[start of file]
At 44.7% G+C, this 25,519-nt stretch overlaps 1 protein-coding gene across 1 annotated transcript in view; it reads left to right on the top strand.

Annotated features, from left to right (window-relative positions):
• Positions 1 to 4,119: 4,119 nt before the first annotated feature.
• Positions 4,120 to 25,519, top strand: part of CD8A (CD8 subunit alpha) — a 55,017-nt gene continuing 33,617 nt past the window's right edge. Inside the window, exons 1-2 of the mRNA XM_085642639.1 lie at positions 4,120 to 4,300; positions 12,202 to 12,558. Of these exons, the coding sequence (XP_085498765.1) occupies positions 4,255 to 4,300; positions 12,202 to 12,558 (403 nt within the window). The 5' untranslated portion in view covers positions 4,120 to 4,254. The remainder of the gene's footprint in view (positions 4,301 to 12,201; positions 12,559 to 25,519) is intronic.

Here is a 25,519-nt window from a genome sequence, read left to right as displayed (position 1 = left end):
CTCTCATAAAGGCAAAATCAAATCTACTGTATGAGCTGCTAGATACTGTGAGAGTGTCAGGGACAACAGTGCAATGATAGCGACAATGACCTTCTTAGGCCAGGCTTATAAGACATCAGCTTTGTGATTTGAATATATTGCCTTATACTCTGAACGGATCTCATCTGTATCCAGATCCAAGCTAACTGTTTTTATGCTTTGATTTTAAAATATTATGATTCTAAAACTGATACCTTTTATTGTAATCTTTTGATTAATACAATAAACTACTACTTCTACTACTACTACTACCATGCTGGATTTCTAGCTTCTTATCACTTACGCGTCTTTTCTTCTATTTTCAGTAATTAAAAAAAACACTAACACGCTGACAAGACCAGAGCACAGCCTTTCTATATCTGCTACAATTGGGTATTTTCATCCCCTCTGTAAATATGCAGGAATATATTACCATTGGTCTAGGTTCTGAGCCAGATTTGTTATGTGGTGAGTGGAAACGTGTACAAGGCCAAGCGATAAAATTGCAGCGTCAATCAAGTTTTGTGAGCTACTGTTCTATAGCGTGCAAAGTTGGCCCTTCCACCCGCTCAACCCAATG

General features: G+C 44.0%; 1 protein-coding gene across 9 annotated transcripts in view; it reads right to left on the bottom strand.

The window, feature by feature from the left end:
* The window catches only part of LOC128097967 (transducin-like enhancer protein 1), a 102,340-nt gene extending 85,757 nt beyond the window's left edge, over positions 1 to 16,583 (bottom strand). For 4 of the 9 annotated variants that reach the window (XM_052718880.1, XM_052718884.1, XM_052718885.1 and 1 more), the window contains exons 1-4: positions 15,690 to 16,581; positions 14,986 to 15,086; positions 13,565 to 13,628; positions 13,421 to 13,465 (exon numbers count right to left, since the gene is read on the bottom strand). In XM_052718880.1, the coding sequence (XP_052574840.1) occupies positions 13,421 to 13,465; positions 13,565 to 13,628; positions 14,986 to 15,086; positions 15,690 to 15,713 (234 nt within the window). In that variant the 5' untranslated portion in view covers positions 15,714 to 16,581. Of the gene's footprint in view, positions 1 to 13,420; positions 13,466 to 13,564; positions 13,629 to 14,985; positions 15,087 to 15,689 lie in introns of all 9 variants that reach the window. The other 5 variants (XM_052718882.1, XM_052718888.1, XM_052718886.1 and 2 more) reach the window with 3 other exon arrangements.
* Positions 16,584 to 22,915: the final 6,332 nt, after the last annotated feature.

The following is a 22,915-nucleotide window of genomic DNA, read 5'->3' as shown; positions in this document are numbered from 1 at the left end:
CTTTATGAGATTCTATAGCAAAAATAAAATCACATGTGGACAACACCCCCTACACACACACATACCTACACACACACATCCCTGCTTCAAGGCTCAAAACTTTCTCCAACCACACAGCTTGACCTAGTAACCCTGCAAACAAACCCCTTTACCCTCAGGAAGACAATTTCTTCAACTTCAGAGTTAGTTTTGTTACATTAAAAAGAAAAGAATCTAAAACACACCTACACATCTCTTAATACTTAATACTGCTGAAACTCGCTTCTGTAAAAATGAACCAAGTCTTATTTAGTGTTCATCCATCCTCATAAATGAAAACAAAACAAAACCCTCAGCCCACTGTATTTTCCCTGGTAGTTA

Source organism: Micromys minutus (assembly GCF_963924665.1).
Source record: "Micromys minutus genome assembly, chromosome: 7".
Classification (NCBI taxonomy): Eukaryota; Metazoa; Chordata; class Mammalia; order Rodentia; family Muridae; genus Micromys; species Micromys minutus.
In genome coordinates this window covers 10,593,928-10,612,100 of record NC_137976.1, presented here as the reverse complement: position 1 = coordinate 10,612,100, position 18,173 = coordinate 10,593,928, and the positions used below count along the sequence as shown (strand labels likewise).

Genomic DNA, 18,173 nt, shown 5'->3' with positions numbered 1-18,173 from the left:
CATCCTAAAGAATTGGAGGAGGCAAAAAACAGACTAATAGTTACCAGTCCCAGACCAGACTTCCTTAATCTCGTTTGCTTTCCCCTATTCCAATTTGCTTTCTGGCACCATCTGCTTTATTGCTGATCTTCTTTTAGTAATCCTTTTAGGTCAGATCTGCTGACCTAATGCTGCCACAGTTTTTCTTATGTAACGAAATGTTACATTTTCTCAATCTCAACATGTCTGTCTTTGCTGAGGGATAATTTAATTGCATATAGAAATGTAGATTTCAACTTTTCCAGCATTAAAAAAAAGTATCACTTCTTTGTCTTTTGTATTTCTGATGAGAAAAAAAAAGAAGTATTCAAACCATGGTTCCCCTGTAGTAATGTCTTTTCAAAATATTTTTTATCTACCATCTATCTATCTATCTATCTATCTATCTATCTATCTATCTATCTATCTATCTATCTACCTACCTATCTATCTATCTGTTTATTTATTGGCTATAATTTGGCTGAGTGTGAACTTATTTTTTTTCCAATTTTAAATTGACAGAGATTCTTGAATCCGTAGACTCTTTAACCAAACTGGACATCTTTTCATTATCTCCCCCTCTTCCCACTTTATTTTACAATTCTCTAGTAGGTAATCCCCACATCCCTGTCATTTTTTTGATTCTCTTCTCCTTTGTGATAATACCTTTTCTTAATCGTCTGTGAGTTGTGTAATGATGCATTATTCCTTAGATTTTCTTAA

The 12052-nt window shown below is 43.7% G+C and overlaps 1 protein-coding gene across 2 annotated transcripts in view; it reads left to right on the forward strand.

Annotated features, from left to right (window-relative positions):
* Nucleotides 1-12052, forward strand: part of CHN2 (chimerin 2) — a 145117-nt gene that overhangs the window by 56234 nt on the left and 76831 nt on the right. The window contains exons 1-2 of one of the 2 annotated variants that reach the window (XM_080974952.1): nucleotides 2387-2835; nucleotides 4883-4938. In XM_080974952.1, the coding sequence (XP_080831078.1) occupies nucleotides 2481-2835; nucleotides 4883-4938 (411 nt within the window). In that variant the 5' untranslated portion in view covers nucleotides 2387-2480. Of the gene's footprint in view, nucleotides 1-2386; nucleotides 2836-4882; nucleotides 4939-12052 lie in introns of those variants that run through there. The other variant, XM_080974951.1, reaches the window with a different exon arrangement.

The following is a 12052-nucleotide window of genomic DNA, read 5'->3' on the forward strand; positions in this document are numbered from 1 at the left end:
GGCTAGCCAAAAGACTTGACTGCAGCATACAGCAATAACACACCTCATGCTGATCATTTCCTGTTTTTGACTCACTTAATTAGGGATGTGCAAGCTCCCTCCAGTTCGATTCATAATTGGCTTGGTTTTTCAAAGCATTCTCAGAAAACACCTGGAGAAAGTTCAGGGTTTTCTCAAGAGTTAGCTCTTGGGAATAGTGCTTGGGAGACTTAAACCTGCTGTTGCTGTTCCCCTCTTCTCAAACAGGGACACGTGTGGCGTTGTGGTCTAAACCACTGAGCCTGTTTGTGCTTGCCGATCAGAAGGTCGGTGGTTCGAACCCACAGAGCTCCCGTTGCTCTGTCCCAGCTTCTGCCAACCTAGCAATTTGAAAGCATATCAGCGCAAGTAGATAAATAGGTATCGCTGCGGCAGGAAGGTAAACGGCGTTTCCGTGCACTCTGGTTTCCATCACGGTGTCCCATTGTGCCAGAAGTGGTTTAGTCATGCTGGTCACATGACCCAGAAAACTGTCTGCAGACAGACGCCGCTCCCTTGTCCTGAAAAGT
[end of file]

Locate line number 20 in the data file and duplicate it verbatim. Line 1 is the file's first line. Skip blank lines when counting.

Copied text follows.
Annotated features, from left to right (window-relative positions):